I was encouraged to be a Leader and not just a gear in the machine...  I learned a lot about my place in this world. I have come to realize that I belong anywhere I wish to belong...Seeing People of color who learned out loud, and were praised by the community for it changed my perspective on what I could do and be…. I know now that there are no limitations preset on any of us.

He again reminded me why I am so proud to be a Jag.

New Roads Beacon of Hope

I believe New Roads can serve as a beacon for what the “Great American Social Experiment” can be. But heeding this call will necessitate our going further consciously and intentionally along this road towards becoming an anti-racist insitution. Our Board, Administration, Faculty and Staff have in one voice agreed to advance our commitment in word and deed as individuals and as an institution to acknowledge, challenge, disrupt, and dismantle the beliefs, behaviors, cultural representations, and institutional practices that perpetuate institutional and structural racism. I am now asking our families to join this effort that many of our students have already undertaken.

Strategic Focus for Road Ahead

Our journey on this road will be difficult and, at times, painful yet transformative. But I know this community has the heart, head, and courage to meet this moment. 

Our strategic approach to this personal and institutional work will focus on three areas, starting with our own examination of ourselves and New Roads:
  1. We will look at how our American socialization process embeds beliefs, attitudes, biases, and racial stereotypes that unconsciously, to a great degree, perpetuate institutional and structural racism;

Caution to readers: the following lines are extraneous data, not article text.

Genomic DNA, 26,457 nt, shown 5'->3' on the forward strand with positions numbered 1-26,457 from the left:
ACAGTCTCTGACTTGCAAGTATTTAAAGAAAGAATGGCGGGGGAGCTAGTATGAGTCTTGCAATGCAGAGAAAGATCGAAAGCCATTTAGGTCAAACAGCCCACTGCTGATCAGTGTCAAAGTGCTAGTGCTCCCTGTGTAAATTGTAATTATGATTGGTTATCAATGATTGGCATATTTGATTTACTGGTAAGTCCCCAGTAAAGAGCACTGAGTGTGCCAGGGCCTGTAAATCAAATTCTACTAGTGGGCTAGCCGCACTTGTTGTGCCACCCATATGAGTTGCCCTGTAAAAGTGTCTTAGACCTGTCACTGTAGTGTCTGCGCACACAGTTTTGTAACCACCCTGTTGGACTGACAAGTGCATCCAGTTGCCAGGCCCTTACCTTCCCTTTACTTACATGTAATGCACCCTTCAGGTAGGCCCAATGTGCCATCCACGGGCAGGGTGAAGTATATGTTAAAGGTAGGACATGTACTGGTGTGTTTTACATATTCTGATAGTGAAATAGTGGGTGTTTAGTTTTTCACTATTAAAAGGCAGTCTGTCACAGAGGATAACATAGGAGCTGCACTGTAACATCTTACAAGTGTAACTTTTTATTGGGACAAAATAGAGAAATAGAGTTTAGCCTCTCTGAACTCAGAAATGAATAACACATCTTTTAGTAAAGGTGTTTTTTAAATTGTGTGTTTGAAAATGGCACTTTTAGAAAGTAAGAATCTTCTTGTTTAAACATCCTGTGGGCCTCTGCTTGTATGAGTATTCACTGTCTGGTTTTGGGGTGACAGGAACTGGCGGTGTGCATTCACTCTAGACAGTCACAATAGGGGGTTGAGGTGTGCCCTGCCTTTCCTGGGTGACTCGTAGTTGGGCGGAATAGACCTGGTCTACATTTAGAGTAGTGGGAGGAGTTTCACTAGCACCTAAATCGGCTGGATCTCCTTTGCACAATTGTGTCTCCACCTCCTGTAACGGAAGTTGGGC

2. We will deepen our understanding of how institutional and structural racism function;
  3. We will plan how we can as an institution and individuals strategically do our part to move forward the Legacy of Dr. King by acknowledging, challenging, disrupting, and dismantling institutional and structural racism. To this end, we will form an Anti-Racism Steering Committee, Chaired by Mario Johonson, Director of Student Life, Equity, Access, and Inclusion; and Christen Hebrard, Board Member.
To begin our work on #1, our Board, Faculty, Staff, and Administration are all reading White Fragility by Robin DiAngelo over the summer. We will also be offering a parent book group to discuss White Fragility, led by Mario Johonson, Christen Hebrard, Candice Rosales, Director of Development; and me over the summer.  More information will be forthcoming.

As we embark on this journey together, we will have to hold fast to our core values--love, respect, empathy, and compassion--and remember that we must honor people for showing up and doing the work, which is an ongoing process, not an event. 

I have unwavering faith that we have the courage to walk this path together, my New Roads family.

With love and hope,

Luthern
 
 

The New Roads Advantage

In a school that mirrors the socio-economic, cultural, and racial diversity of Los Angeles, New Roads students are challenged daily to question their own worldview, assumptions, perspectives, and righteousness. We are inspired by the promise that our students represent for the future of democracy.